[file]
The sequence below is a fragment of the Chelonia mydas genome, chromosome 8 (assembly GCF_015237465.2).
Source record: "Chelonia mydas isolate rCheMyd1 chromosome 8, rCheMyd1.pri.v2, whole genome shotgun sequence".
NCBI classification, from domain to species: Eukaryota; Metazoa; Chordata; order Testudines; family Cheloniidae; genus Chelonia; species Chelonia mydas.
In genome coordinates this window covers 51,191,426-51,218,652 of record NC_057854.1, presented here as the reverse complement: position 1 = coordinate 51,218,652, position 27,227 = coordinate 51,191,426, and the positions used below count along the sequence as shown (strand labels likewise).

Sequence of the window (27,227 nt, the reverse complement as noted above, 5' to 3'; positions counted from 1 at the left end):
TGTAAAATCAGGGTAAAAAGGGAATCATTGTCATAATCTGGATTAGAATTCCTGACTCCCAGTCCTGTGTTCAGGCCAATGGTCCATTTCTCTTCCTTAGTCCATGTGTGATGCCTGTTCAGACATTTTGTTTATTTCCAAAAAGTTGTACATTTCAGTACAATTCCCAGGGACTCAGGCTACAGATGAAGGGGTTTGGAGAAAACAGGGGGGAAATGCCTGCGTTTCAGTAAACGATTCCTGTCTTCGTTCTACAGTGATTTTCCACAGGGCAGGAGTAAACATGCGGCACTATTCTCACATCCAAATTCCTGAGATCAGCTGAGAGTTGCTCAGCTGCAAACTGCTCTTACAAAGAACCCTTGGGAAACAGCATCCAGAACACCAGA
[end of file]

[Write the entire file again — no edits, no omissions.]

The sequence below is a fragment of the Chelonia mydas genome, chromosome 8 (assembly GCF_015237465.2).
Source record: "Chelonia mydas isolate rCheMyd1 chromosome 8, rCheMyd1.pri.v2, whole genome shotgun sequence".
NCBI classification, from domain to species: Eukaryota; Metazoa; Chordata; order Testudines; family Cheloniidae; genus Chelonia; species Chelonia mydas.
In genome coordinates this window covers 51,191,426-51,218,652 of record NC_057854.1, presented here as the reverse complement: position 1 = coordinate 51,218,652, position 27,227 = coordinate 51,191,426, and the positions used below count along the sequence as shown (strand labels likewise).

Sequence of the window (27,227 nt, the reverse complement as noted above, 5' to 3'; positions counted from 1 at the left end):
TGTAAAATCAGGGTAAAAAGGGAATCATTGTCATAATCTGGATTAGAATTCCTGACTCCCAGTCCTGTGTTCAGGCCAATGGTCCATTTCTCTTCCTTAGTCCATGTGTGATGCCTGTTCAGACATTTTGTTTATTTCCAAAAAGTTGTACATTTCAGTACAATTCCCAGGGACTCAGGCTACAGATGAAGGGGTTTGGAGAAAACAGGGGGGAAATGCCTGCGTTTCAGTAAACGATTCCTGTCTTCGTTCTACAGTGATTTTCCACAGGGCAGGAGTAAACATGCGGCACTATTCTCACATCCAAATTCCTGAGATCAGCTGAGAGTTGCTCAGCTGCAAACTGCTCTTACAAAGAACCCTTGGGAAACAGCATCCAGAACACCAGA